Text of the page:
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GI Show – Sekiro, Google Stadia, The Division 2

Welcome back to The Game Informer Show! On this week’s massive episode, Suriel Vazquez and Kyle Hilliard grill Dan Tack on his review of Sekiro: Shadows Die Twice. Then, special guest Ben Hanson joins the show to dance around talking about what makes Baba Is You so special. After that, Andrew Reiner talks about the developments happening at GDC, including Google’s game streaming service Stadia and some surprising Nindies. Then, Ben Reeves joins to talk about Kyle’s visit to the set of Detective Pikachu he took last year. Wow, this description is still going. After some great community emails, Matt Miller joins a roundtable discussion of what makes The Division 2 so special two weeks into its life, and what could still use some improvement.

You can watch the video above, subscribe and listen to the audio on iTunes or Google Playlisten on SoundCloudstream it on Spotify, or download the MP3 by clicking here. Also, be sure to send your questions to podcast@gameinformer.com for a chance to have them answered on the show.

Our thanks to the talented Super Marcato Bros. for The Game Informer Show’s intro song. You can hear more of their original tunes and awesome video game music podcast at their website.

To jump to a particular point in the discussion, check out the time stamps below…

2:08 – Sekiro: Shadows Die Twice
24:55 – Baba Is You
31:34 – GDC/Google Stadia
55:17 – Nindies
1:04:55 – Detective Pikachu
1:26:38 – Community Emails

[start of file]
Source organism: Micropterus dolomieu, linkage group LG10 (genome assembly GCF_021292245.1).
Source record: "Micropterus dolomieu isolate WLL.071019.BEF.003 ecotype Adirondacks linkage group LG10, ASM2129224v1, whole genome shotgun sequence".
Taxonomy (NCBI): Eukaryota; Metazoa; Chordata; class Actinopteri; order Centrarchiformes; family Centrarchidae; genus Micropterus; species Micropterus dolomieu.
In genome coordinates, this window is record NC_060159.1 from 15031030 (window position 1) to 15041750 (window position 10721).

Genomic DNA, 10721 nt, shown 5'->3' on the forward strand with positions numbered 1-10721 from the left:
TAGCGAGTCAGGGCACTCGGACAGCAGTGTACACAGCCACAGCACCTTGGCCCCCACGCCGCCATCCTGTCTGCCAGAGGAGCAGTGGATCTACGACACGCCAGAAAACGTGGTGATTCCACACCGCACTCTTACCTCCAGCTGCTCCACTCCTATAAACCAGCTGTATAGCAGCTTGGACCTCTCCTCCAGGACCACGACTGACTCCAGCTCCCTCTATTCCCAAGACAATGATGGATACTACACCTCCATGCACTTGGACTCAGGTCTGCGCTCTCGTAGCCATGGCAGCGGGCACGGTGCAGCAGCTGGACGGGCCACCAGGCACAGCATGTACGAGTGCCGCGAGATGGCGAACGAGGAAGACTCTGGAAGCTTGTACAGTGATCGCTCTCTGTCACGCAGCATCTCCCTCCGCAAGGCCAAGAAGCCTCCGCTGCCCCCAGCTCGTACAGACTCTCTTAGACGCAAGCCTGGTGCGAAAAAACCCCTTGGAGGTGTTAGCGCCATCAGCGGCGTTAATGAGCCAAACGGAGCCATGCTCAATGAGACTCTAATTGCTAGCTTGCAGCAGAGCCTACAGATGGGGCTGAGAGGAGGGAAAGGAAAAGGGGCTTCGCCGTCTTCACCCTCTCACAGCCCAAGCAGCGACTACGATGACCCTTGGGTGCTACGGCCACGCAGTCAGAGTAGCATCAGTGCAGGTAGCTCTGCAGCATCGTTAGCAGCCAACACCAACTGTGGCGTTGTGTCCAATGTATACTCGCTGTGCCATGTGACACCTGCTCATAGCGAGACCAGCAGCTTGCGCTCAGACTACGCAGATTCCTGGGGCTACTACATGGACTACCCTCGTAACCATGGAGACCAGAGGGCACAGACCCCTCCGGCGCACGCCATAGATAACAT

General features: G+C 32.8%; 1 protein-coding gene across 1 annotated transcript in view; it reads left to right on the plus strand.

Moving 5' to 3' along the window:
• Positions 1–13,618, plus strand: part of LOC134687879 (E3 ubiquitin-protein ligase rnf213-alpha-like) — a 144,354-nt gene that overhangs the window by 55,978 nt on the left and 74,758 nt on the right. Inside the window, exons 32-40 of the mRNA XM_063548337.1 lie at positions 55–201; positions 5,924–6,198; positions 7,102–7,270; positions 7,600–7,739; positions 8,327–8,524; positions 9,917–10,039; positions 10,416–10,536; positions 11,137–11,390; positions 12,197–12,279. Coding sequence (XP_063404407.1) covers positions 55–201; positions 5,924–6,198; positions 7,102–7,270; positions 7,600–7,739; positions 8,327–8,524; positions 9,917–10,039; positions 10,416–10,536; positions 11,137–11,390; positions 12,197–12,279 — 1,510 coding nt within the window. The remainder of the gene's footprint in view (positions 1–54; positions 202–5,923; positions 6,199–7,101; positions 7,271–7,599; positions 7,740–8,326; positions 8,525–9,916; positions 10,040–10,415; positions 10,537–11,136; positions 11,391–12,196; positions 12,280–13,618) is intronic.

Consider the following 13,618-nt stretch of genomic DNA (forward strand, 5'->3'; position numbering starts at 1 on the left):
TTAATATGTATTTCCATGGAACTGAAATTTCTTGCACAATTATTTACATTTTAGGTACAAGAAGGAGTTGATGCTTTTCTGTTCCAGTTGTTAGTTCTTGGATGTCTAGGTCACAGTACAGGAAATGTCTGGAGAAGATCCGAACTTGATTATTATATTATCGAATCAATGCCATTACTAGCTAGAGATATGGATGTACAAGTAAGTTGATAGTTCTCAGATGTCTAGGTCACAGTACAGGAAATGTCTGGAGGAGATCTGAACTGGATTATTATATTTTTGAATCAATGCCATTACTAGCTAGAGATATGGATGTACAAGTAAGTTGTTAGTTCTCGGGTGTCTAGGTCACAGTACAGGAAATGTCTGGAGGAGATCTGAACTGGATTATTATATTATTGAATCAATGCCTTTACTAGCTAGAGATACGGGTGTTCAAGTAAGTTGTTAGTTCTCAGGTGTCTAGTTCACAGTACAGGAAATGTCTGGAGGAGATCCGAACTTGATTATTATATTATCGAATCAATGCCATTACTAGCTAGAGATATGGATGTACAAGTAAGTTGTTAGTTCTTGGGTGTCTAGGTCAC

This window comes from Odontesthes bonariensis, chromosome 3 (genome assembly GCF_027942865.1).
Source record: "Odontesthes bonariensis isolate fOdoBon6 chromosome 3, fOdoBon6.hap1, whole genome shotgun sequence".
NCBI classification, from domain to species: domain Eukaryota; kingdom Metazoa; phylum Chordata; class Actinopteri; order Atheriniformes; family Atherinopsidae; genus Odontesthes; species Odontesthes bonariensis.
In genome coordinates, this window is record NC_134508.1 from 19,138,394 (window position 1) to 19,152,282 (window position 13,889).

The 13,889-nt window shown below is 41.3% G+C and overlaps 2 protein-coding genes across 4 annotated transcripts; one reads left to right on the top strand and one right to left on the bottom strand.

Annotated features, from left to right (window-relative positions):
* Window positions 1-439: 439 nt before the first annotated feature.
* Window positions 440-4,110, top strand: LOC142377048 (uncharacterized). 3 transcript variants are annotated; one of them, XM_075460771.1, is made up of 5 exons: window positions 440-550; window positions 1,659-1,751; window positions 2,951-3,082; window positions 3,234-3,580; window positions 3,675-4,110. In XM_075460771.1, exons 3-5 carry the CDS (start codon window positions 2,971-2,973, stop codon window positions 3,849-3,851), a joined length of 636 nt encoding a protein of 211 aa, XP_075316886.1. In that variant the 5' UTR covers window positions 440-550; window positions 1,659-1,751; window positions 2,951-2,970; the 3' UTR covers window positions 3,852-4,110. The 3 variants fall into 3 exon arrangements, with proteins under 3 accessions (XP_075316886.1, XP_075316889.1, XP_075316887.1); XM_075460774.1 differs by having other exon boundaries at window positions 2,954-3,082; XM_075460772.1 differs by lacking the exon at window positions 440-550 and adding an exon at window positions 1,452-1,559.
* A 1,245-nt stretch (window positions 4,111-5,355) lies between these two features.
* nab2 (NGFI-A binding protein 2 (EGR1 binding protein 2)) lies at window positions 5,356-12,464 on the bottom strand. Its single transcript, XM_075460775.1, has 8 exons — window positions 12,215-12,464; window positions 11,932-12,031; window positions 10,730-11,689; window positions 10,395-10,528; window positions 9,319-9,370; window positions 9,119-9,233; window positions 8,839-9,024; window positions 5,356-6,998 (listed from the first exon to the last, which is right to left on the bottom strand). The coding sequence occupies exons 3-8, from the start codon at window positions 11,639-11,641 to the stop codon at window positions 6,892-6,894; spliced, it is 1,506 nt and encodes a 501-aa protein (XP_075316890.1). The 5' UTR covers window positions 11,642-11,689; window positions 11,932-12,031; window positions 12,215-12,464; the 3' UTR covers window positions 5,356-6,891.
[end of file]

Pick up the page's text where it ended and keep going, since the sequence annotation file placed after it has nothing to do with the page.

2:43:32 – The Division 2

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Oculus Rift S Hands-On Impressions

This week, Oculus announced it would be phasing out the current Rift hardware for a new Rift S headset that features a significant number of benefits, including built-in audio, better room tracking, and the ability to see the room in front of you without removing the headset.

The Rift S looks a lot like the original Rift, but Oculus actually partnered with Lenovo to redesign how the system fits your head. The new headset feels snug, but comfortable. In total, the unit weights about a pound, and I quickly forgot it was even on my face. Games look a little better too, thanks to the new lens. Each eye now gets 1280 x 1440 pixels (up from 1200 x 1080) with an 80-Hertz refresh rate. There is still a tiny bit of grain, and I still want a wider field of view, but the upgrade is noticeable.

Users can still plug in a headset for the optimal audio output, but the Rift S also features the same integrated audio system features in the Oculus Quest and Oculus Go. This audio sounded a little thin to me, but it’s similar to the audio output of a standard TV, and it gets the job done.

Room scale tracking no longer requires external sensors thanks to the built-in Oculus Insight technology, which is composed of five sensors that read your room and help you block off the outer boundaries of your ideal play space. Another great benefit is the Passthrough+ feature, which gives you a good look at the room around you without taking off your headset. Similar to the HTC Vive feature, this is great if you want to make a quick adjustment, send a text, or grab a drink without taking off your headset.

Those who already own a Rift will be happy to know that all current Rift games will work with the S, and all future Rift games will continue to work with the original headset, which may or may not be a good reason to upgrade. The new Rift S releases this spring for $399. If you haven’t jumped into VR yet, the Rift S is a solid option but not a total game changer.

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